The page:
Old Nat Moyer is a talker, a philosopher, and a troublemaker with a fanciful imagination. His companion is Midge Carter, who is half-blind, but still the super of an apartment house. When ...
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Old Nat Moyer is a talker, a philosopher, and a troublemaker with a fanciful imagination. His companion is Midge Carter, who is half-blind, but still the super of an apartment house. When he is threatened with retirement, Nat battles on his behalf. Nat also takes on his daughter, a drug dealer, and a mugger in this appealing version of a really 'odd couple'. Written by
Derek Picken <firstname.lastname@example.org>
The original Broadway production of "I'm Not Rappaport" opened on Novemeber 19, 1985 at the Boothe Theater and ran for 891 performances. Herb Gardner wrote both the stage play and the screen play for the movie version and won the 1986 Tony award for Best Play. Judd Hirsch won the 1986 Tony Award for best Actor for his role as Nat Moyer, that was played in the movie by Walter Matthau. See more »
While Moyer arrives with a briefcase to the meeting with Carter and Danforth, he leaves without it. See more »
You made it up. You made it all up.
Conned your own kid.
Go back to sleep.
That's a sin!
I did it to save a life: mine.
You're not a nice guy. I'm ashamed I even sung a song with you.
You don't understand. Nursing homes were dancing in her head. Desperate measures were required.
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Worth a try but be wary of the length, slow pace and the feeling that it is consistently missing the target
Despite being old and worn, Nat Moyer has not lost any of his energy and is still the rabble rouser that he grew up around. He misses the Union days and the fact that none of his peers seem interesting in fighting "the man" anymore. He spends his days in the park where he finds that the employment of acquaintance Midge Carter provides him plenty to get worked up about. Although Nat himself may be a mess underneath the surface he soon finds the problems of those he meets to be distracting enough even as his own issues remain unresolved.
Starting out with a scene that gives us a certain amount of insight into the character of Nat, the film takes a fairly slow pace and isn't helped by the fact that the drama is rather forced and unconvincing for long sections of it. Although there is an element of character study within the film, the "adventures" of Nat and Midge are slightly stretched and prevented me seeing the characters are people. In an out and out comedy, this wouldn't be a problem but this is not so much a comedy as it is a drama and it does rather take away from the impact it has. It still does enough to be interesting to watch but I could see what it was trying to do and it was a bit of a problem for me that it didn't seem to be able to do it. The slow pace isn't helped by the length of the film and I can understand why many viewers will be frustrated by this when combined with the way that it is hard to be involved with.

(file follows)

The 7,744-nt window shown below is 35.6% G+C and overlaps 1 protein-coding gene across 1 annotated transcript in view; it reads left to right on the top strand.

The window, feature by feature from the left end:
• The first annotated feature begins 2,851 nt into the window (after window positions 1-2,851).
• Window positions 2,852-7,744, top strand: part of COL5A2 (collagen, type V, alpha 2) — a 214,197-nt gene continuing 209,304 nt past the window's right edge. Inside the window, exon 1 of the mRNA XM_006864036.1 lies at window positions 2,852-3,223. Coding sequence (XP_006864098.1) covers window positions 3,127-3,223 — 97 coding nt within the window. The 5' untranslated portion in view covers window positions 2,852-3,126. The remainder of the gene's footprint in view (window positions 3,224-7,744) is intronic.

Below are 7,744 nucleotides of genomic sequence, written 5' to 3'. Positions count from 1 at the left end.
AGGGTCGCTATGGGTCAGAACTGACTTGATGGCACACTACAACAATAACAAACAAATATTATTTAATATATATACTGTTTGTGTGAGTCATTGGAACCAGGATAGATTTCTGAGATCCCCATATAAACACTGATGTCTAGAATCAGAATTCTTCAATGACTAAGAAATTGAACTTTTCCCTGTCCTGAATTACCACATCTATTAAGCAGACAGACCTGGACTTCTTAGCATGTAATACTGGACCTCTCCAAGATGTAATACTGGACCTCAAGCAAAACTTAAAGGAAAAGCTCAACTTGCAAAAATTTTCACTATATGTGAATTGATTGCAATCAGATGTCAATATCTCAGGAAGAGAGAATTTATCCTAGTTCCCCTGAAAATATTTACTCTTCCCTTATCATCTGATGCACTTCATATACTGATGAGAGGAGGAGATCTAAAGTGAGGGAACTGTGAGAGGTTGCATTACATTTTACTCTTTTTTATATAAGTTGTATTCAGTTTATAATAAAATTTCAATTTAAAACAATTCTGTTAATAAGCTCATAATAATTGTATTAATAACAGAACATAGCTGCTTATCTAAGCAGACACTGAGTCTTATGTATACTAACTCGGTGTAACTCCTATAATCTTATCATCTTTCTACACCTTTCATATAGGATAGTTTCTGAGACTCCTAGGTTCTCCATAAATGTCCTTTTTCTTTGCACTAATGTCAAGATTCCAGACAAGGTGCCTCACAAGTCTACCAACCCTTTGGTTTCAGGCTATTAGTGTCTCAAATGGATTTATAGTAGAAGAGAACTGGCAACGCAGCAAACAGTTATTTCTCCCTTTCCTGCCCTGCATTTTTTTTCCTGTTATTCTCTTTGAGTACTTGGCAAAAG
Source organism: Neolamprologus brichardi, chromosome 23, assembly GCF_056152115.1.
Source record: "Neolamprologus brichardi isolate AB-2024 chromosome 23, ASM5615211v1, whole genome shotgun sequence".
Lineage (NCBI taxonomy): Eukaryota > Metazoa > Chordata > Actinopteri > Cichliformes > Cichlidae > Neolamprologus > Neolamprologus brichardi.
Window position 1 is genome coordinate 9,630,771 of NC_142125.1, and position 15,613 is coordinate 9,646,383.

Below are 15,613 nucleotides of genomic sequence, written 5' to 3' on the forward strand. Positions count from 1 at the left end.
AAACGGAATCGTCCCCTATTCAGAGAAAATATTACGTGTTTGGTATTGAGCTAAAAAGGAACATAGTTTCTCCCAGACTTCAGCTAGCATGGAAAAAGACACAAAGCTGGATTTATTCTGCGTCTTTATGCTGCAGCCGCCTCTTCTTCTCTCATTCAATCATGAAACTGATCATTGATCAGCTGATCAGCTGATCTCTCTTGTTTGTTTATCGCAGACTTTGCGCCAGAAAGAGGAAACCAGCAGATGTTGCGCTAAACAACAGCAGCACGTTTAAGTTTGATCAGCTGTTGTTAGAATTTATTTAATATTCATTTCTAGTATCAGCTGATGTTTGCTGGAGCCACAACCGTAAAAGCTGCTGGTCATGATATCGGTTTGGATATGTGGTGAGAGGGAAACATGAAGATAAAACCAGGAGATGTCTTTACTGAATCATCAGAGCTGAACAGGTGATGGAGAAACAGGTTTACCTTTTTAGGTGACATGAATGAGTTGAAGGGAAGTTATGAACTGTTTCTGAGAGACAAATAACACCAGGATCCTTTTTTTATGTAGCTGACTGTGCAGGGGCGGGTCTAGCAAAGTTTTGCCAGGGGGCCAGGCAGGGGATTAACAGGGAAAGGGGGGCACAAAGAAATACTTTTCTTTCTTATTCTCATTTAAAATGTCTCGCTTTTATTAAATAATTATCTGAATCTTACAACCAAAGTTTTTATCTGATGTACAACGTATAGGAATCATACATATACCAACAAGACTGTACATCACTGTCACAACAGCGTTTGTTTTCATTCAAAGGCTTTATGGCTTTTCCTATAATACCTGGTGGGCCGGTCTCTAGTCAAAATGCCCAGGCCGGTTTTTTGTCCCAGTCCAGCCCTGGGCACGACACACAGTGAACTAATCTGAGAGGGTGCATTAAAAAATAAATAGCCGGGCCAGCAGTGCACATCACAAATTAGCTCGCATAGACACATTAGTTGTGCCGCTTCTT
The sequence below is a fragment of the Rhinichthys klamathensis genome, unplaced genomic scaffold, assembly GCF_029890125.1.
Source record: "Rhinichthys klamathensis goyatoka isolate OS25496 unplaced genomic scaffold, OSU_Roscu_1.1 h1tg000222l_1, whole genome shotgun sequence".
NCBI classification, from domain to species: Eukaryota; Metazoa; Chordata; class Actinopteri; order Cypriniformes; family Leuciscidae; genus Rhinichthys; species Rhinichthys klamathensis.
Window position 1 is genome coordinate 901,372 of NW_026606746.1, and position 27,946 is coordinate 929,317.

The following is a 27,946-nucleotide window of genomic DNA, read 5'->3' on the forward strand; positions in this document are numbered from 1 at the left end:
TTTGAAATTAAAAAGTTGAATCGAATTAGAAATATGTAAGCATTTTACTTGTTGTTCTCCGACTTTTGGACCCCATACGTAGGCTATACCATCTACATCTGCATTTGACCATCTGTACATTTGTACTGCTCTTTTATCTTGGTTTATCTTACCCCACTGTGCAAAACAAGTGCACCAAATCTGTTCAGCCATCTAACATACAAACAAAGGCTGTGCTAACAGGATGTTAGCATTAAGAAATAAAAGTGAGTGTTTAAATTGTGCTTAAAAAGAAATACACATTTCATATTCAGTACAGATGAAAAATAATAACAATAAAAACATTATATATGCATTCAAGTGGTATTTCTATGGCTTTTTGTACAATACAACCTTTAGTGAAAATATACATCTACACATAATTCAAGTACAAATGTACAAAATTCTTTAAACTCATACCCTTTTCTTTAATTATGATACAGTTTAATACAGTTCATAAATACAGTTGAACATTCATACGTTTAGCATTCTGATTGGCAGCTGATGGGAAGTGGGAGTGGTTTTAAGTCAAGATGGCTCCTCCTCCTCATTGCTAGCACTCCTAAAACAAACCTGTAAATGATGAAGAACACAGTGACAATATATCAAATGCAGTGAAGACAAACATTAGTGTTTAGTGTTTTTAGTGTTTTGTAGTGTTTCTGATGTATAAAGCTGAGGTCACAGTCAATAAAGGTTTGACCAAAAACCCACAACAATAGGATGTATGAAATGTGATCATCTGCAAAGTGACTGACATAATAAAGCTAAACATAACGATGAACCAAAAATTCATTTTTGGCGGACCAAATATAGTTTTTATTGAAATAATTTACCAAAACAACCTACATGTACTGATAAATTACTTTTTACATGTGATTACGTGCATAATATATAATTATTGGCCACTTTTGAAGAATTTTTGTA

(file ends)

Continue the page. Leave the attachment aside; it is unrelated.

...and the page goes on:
The strongest sections of the film are those that ignore the adventures but concentrate on the two men and the dynamics between them it is here we get to the core of the characters (or at least as close as we get). This is also helped by fine acting from the lead two. Matthau is his usual funny self but also has an air of the tragic he convinces well as a man who may be delusional, crazy or just plain lonely and in denial. Davis has less of the lime light since he plays more of a straight man to Matthau, but he does it well. These two make the film better than the material suggests and although the support is OK, I didn't really think that the film made good use of Irving, Nelson, Plimpton, Diaz and others mainly they just set up the adventures and providing a bit more of a way into Nat.
Overall this is an OK film but just don't expect anything special. It isn't particularly funny, nor is it meant to be; more worryingly the character aspect of it doesn't come off that well and, if it weren't for the presence of Mattau and Davis, I doubt it would have worked at all. Worth a try but be wary of the length, slow pace and the feeling that it is consistently missing the target.
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